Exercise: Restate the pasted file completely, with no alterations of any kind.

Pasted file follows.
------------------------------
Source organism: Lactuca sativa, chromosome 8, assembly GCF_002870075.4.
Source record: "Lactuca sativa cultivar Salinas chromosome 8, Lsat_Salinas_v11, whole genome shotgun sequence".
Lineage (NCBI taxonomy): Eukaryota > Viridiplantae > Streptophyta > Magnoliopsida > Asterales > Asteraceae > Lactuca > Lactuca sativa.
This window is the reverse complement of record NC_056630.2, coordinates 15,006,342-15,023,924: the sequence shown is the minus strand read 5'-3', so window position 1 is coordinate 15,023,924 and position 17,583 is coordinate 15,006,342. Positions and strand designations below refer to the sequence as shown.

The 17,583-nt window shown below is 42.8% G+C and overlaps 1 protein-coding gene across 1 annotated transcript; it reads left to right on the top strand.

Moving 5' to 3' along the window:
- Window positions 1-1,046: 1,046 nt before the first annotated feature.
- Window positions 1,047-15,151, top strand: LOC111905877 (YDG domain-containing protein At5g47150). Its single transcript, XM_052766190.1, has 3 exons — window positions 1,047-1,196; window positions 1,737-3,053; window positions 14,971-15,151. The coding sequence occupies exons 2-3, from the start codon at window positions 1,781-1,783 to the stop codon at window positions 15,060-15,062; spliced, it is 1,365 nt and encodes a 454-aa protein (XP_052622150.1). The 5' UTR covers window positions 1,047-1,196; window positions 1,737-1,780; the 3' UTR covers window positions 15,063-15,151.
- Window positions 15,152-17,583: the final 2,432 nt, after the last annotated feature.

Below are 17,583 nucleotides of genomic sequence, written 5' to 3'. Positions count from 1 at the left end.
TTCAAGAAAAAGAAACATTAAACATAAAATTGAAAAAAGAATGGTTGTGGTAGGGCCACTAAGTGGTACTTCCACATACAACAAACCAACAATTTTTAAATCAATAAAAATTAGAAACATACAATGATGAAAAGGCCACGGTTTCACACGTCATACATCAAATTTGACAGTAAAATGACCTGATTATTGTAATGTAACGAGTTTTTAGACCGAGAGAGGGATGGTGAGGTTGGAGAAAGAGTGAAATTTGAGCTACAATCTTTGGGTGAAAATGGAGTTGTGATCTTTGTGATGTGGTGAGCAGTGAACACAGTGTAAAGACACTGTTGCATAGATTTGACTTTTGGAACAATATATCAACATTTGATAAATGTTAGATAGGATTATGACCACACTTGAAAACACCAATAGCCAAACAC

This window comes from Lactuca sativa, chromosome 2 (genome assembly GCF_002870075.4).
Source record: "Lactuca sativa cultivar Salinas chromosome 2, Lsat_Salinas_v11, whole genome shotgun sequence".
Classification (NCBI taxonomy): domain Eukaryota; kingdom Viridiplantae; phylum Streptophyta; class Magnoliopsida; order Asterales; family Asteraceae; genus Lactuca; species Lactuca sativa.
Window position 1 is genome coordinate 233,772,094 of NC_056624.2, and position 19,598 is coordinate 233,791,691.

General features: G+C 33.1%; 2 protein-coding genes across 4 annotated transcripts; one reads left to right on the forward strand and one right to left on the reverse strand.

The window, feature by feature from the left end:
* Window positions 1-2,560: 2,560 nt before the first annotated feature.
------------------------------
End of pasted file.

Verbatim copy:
Source organism: Lactuca sativa, chromosome 8, assembly GCF_002870075.4.
Source record: "Lactuca sativa cultivar Salinas chromosome 8, Lsat_Salinas_v11, whole genome shotgun sequence".
Lineage (NCBI taxonomy): Eukaryota > Viridiplantae > Streptophyta > Magnoliopsida > Asterales > Asteraceae > Lactuca > Lactuca sativa.
This window is the reverse complement of record NC_056630.2, coordinates 15,006,342-15,023,924: the sequence shown is the minus strand read 5'-3', so window position 1 is coordinate 15,023,924 and position 17,583 is coordinate 15,006,342. Positions and strand designations below refer to the sequence as shown.

The 17,583-nt window shown below is 42.8% G+C and overlaps 1 protein-coding gene across 1 annotated transcript; it reads left to right on the top strand.

Moving 5' to 3' along the window:
- Window positions 1-1,046: 1,046 nt before the first annotated feature.
- Window positions 1,047-15,151, top strand: LOC111905877 (YDG domain-containing protein At5g47150). Its single transcript, XM_052766190.1, has 3 exons — window positions 1,047-1,196; window positions 1,737-3,053; window positions 14,971-15,151. The coding sequence occupies exons 2-3, from the start codon at window positions 1,781-1,783 to the stop codon at window positions 15,060-15,062; spliced, it is 1,365 nt and encodes a 454-aa protein (XP_052622150.1). The 5' UTR covers window positions 1,047-1,196; window positions 1,737-1,780; the 3' UTR covers window positions 15,063-15,151.
- Window positions 15,152-17,583: the final 2,432 nt, after the last annotated feature.

Below are 17,583 nucleotides of genomic sequence, written 5' to 3'. Positions count from 1 at the left end.
TTCAAGAAAAAGAAACATTAAACATAAAATTGAAAAAAGAATGGTTGTGGTAGGGCCACTAAGTGGTACTTCCACATACAACAAACCAACAATTTTTAAATCAATAAAAATTAGAAACATACAATGATGAAAAGGCCACGGTTTCACACGTCATACATCAAATTTGACAGTAAAATGACCTGATTATTGTAATGTAACGAGTTTTTAGACCGAGAGAGGGATGGTGAGGTTGGAGAAAGAGTGAAATTTGAGCTACAATCTTTGGGTGAAAATGGAGTTGTGATCTTTGTGATGTGGTGAGCAGTGAACACAGTGTAAAGACACTGTTGCATAGATTTGACTTTTGGAACAATATATCAACATTTGATAAATGTTAGATAGGATTATGACCACACTTGAAAACACCAATAGCCAAACAC

This window comes from Lactuca sativa, chromosome 2 (genome assembly GCF_002870075.4).
Source record: "Lactuca sativa cultivar Salinas chromosome 2, Lsat_Salinas_v11, whole genome shotgun sequence".
Classification (NCBI taxonomy): domain Eukaryota; kingdom Viridiplantae; phylum Streptophyta; class Magnoliopsida; order Asterales; family Asteraceae; genus Lactuca; species Lactuca sativa.
Window position 1 is genome coordinate 233,772,094 of NC_056624.2, and position 19,598 is coordinate 233,791,691.

General features: G+C 33.1%; 2 protein-coding genes across 4 annotated transcripts; one reads left to right on the forward strand and one right to left on the reverse strand.

The window, feature by feature from the left end:
* Window positions 1-2,560: 2,560 nt before the first annotated feature.